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A 74-year-old Seattle man has filed a civil federal lawsuit against the city and the Seattle Police Department over how he was treated inside his own home during a welfare check by officers two years ago.

Howard McCay filed the suit last August in U.S. District Court, alleging that Seattle police violated his Fourth Amendment right to an unreasonable search without a court order.

A spokesperson for the Seattle City Attorney’s Office declined comment because it involves pending litigation, which has not yet been heard by a judge.

McCay says he was asleep one evening in February 2019 when police officers entered the Capitol Hill home where he has lived for 48 years. Someone had called the police non-emergency line to report what they thought was something unusual at McCay’s two-story house.

“My neighbor’s house is in a weird state,” the caller said. “The doors are all open.”

The four Seattle police officers arrived at the home an hour later.

The dispatchers treated it as a Priority 2, non-emergency call and classified it as a welfare check, which police are often called upon to do.

The officers who arrived waited six minutes outside the open front door before going inside.

Officers are heard on their body cam video, saying, “Seattle Police Department, conducting a building search!”

McCay said he suffers from tinnitus and had his television volume up very loud to avoid the ringing he hears in his ears, a symptom of the condition for those who suffer from the ailment.

“They often run police dramas, so I didn’t even wake up at the beginning, figuring it was police noise on the TV,” he said.

But by this time, the officers who had been searching his downstairs were about to climb the stairs toward McCay’s upstairs bedroom, which is where he was.

“When I finally became aware there were intruders in the house, I called 911” he said.

He told the 911 operator that people he didn’t know were inside his home.

“I’m suffering from a home invasion, there’s a person yelling at my door, ‘Come out with your hands up,'” he told the dispatcher.

The police officers, with their guns drawn, were standing just outside his bedroom door as one of the officer receives word that McCay is on the phone with 911 and tells him to come out of his room, which he did.

The officer’s body cameras show McCay exiting his room with his hands up and obeying the officers’ commands as they point their guns at him. The video did not show the officers telling him why they are inside his house after he asks.

Officer try to handcuff McCay, who was 72 at the time, as the former longshoreman screams out in pain, telling officers he has a bad shoulder. Despite that, the officers worked hard to try and put his hands behind this back in order to handcuff him.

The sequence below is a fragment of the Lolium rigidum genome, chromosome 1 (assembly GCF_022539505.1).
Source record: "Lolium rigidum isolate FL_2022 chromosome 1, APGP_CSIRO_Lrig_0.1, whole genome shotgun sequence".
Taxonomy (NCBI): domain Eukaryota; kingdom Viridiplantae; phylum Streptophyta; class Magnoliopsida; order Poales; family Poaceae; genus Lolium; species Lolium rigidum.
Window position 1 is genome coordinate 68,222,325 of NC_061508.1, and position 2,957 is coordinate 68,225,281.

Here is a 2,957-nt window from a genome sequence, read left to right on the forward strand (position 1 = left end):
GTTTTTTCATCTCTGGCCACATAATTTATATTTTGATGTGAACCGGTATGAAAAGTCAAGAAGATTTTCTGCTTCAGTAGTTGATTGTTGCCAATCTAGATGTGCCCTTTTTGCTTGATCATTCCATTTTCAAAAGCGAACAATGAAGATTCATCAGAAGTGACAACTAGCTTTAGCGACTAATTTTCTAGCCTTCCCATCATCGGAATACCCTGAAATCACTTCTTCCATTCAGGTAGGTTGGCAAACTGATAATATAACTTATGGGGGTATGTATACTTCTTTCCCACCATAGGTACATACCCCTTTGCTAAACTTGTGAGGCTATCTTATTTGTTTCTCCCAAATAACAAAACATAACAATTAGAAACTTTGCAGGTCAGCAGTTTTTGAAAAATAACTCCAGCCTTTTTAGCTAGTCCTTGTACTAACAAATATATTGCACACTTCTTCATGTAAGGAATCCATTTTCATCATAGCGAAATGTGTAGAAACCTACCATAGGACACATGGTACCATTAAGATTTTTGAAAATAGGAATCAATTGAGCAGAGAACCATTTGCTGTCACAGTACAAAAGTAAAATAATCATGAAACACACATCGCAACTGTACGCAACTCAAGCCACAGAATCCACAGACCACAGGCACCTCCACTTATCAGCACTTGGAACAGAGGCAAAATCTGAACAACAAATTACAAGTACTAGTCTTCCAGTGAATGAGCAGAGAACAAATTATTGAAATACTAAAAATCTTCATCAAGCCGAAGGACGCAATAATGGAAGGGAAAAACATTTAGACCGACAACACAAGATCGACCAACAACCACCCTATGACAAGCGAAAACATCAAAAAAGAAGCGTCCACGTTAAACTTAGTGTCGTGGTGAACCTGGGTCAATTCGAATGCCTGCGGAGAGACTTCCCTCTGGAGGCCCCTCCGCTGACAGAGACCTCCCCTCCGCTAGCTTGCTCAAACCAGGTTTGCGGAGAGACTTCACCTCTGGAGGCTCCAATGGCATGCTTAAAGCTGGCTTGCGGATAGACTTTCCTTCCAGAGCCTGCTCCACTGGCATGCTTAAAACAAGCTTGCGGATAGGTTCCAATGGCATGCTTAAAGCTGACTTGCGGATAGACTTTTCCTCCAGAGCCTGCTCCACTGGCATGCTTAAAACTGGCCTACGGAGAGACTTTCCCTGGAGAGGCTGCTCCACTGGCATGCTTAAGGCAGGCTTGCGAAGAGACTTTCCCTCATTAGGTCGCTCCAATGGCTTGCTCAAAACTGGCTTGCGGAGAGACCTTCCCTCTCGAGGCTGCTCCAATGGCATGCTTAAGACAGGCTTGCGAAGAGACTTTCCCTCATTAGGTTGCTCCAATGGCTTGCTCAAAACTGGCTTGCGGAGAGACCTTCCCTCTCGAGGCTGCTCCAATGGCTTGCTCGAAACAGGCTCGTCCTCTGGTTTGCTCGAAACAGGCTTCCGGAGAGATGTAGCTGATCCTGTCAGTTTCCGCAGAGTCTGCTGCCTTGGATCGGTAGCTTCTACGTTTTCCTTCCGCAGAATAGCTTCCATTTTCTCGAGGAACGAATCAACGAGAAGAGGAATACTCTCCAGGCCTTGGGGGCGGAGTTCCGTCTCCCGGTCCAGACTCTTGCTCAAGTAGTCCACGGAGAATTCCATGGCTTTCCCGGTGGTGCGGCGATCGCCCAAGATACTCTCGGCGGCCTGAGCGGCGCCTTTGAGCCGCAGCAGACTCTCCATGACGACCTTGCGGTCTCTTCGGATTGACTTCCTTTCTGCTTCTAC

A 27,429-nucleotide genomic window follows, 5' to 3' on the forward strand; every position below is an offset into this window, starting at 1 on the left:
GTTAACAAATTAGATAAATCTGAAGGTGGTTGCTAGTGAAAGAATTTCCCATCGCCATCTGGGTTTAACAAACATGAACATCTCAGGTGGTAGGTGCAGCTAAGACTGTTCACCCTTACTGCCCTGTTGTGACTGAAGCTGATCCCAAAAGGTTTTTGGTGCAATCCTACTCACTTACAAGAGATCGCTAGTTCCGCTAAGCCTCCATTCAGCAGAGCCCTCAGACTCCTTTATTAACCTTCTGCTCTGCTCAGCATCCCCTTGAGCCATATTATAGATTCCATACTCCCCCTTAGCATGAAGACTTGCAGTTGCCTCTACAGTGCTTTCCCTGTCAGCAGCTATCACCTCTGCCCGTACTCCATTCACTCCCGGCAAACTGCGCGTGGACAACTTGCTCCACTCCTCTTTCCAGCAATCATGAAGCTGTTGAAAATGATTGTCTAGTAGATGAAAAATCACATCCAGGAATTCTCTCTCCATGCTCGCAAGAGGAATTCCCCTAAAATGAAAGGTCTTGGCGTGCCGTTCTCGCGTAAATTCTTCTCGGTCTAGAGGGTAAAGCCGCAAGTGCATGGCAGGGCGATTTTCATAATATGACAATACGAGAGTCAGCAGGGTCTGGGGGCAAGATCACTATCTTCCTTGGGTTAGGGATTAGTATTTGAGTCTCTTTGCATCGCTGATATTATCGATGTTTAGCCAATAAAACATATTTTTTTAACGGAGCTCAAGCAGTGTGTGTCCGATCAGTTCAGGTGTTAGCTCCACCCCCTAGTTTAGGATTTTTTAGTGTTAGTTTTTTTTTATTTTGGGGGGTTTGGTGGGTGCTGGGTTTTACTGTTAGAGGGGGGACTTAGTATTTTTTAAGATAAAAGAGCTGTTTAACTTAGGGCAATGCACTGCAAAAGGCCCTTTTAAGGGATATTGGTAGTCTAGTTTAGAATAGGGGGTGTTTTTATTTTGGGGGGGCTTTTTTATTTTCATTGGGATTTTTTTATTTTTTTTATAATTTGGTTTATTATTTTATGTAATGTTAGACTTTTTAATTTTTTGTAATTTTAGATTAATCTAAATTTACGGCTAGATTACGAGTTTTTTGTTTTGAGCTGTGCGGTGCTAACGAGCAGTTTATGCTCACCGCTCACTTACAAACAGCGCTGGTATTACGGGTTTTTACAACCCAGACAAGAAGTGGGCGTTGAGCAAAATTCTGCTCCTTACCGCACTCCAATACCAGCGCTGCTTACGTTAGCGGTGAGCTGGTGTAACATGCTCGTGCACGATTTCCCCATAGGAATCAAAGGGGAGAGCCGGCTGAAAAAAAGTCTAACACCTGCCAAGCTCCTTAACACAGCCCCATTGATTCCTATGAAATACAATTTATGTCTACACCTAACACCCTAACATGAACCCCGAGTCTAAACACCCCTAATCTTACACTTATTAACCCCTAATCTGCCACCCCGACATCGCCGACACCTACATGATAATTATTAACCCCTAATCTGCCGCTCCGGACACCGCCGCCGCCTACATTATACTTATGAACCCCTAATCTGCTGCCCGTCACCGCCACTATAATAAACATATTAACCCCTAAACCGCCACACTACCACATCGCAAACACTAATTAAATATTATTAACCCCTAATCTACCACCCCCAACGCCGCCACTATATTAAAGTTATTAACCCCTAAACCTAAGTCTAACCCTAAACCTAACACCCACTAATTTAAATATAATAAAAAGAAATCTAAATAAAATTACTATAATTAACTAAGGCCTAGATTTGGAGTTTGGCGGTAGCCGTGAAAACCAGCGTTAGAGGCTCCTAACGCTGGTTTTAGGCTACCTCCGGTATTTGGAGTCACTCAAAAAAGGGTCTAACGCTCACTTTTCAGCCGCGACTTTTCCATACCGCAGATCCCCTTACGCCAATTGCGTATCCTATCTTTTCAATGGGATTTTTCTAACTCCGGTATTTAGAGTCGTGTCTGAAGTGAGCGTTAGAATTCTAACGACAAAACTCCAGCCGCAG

“It hurts, it hurts!” he told the officers. “Please leave me alone!”

It wasn’t until he was cuffed and slid down the stair in his residence did the officers explain why they were there and what they were doing.

“Apparently, their procedures are handcuff everybody first and then ask them who they are,” McCay said Thursday. “I don’t agree with that and I hope the people of Seattle don’t agree with that.”

McCay said he turned to the courts to shine a light on police arrest techniques.

“I was intending for my case to be an example of how wrong the current system is,” he said, adding that he would like 911 dispatchers to triage welfare check calls away from police officers and toward the Seattle Fire Department or EMTs instead of police officers, who in McCay’s case, entered his home with guns drawn.

“The city needs to develop a different kind of sensitivity of what is appropriate,” McCay said. “You send a welfare person. You don’t send armed thugs with assault rifles into a private house lacking a Fourth Amendment warrant.”

Rebecca Talbot, one of two attorneys who represent McCay, say city policy needs to change to prevent anyone involved in welfare check calss from getting hurt, including police officers.

“Because it’s so dangerous to enter a home with no information about what’s inside, that’s why police aren’t supposed to do it unless there’s a true emergency,” she said. “It might be at the training level that we need to actually teach them to follow the Constitution.”

McCay did not file a complaint with the Office of Police Accountability, but because the incident involved police use of force, OPA did investigate. The civilian review agency found no wrong doing and concluded that officers had followed SPD policy.


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